Being better at marketing is essential if you want to work for yourself but it's something developers typically think they don't like or think they suck at.
That's bullshit on both fronts.
Let's say your coworker posts a message on Slack that they're finding it hard to switch back and forth between branches when reviewing PRs. They're frustrated because the repo takes so long to build each time they switch. You can't fix the build today or tomorrow but maybe you can ease the pain. You reply and suggest they look at Git Worktrees so they can keep their feature branch stable and avoid rebuilding it.
Congratulations, you accidentally "did marketing."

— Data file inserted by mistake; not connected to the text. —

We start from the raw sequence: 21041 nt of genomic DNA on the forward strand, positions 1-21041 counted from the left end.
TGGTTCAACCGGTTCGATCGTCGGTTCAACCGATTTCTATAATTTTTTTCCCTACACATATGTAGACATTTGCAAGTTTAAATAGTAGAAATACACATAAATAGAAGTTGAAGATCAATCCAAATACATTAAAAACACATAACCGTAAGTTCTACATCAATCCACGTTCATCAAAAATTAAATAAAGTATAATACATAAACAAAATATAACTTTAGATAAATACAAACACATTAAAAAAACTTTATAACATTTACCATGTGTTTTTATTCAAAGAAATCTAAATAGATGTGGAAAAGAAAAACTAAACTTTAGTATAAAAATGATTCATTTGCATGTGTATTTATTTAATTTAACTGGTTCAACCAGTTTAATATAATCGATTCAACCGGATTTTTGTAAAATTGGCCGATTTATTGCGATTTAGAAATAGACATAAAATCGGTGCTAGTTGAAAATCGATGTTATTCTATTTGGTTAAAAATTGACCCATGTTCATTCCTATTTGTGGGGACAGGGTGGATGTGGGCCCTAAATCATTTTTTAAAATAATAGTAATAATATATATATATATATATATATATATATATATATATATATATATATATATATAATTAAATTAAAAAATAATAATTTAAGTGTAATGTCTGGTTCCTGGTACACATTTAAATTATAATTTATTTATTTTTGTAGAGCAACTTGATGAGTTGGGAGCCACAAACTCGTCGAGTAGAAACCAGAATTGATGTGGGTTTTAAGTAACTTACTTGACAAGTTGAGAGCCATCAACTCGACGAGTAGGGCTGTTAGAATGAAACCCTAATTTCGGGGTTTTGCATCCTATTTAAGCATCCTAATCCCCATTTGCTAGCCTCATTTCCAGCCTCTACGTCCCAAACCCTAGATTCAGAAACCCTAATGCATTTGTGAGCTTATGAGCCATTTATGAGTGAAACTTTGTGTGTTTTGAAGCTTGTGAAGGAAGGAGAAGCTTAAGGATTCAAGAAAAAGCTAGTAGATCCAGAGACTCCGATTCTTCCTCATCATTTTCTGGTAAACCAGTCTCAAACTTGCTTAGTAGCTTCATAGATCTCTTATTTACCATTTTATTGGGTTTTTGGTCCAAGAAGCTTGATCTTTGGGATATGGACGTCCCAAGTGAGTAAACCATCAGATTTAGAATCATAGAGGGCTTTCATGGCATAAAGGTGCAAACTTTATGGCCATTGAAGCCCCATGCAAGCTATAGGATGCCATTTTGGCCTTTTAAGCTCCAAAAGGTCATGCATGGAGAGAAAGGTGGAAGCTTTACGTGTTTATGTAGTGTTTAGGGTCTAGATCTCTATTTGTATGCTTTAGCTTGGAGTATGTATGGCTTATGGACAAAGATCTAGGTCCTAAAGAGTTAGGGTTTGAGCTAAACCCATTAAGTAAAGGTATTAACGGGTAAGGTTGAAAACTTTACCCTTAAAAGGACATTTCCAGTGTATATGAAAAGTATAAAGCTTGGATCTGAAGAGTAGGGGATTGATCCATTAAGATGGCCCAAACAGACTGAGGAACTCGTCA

How did it feel to be of use to someone? Fucking good, I bet.
And I bet the other person was thankful you were there to help.
Being "good at marketing" really means being good at identifying with the pain someone feels (i.e. empathy) and making them aware that your brand of solution will solve their problem (i.e. relevant).
You're probably already doing this without thinking when helping your fellow developers. You speak the same language so it feels natural. The shift happens when you start thinking about how to help other types of people with the pain they're experiencing in the language they use.
It takes practice but no, you don't suck at it. One way to build confidence is by asking deeper and more meaningful questions during conversations at work.
If you can uncover underlying motivations and pain for the people you're building solutions for, you'll build better solutions.